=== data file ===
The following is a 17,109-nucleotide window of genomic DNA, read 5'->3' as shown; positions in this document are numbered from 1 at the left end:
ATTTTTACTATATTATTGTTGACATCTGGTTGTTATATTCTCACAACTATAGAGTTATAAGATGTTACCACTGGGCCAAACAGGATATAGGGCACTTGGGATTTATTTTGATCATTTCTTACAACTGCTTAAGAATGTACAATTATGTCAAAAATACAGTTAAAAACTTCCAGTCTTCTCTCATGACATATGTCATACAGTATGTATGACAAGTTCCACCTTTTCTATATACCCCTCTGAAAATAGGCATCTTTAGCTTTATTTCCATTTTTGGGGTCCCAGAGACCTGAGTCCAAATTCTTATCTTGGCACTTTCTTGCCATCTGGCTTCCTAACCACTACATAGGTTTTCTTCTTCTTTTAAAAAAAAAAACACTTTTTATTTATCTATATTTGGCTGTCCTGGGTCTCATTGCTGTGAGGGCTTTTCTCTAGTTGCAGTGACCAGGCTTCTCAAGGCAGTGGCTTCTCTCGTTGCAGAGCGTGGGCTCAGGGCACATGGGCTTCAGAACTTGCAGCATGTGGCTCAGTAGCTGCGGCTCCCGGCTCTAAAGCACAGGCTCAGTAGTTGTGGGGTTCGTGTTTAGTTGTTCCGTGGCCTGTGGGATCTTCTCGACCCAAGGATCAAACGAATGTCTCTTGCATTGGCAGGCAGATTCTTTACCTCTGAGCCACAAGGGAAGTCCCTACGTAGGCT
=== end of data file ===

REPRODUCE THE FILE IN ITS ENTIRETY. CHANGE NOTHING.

The following is a 17,109-nucleotide window of genomic DNA, read 5'->3' as shown; positions in this document are numbered from 1 at the left end:
ATTTTTACTATATTATTGTTGACATCTGGTTGTTATATTCTCACAACTATAGAGTTATAAGATGTTACCACTGGGCCAAACAGGATATAGGGCACTTGGGATTTATTTTGATCATTTCTTACAACTGCTTAAGAATGTACAATTATGTCAAAAATACAGTTAAAAACTTCCAGTCTTCTCTCATGACATATGTCATACAGTATGTATGACAAGTTCCACCTTTTCTATATACCCCTCTGAAAATAGGCATCTTTAGCTTTATTTCCATTTTTGGGGTCCCAGAGACCTGAGTCCAAATTCTTATCTTGGCACTTTCTTGCCATCTGGCTTCCTAACCACTACATAGGTTTTCTTCTTCTTTTAAAAAAAAAAACACTTTTTATTTATCTATATTTGGCTGTCCTGGGTCTCATTGCTGTGAGGGCTTTTCTCTAGTTGCAGTGACCAGGCTTCTCAAGGCAGTGGCTTCTCTCGTTGCAGAGCGTGGGCTCAGGGCACATGGGCTTCAGAACTTGCAGCATGTGGCTCAGTAGCTGCGGCTCCCGGCTCTAAAGCACAGGCTCAGTAGTTGTGGGGTTCGTGTTTAGTTGTTCCGTGGCCTGTGGGATCTTCTCGACCCAAGGATCAAACGAATGTCTCTTGCATTGGCAGGCAGATTCTTTACCTCTGAGCCACAAGGGAAGTCCCTACGTAGGCT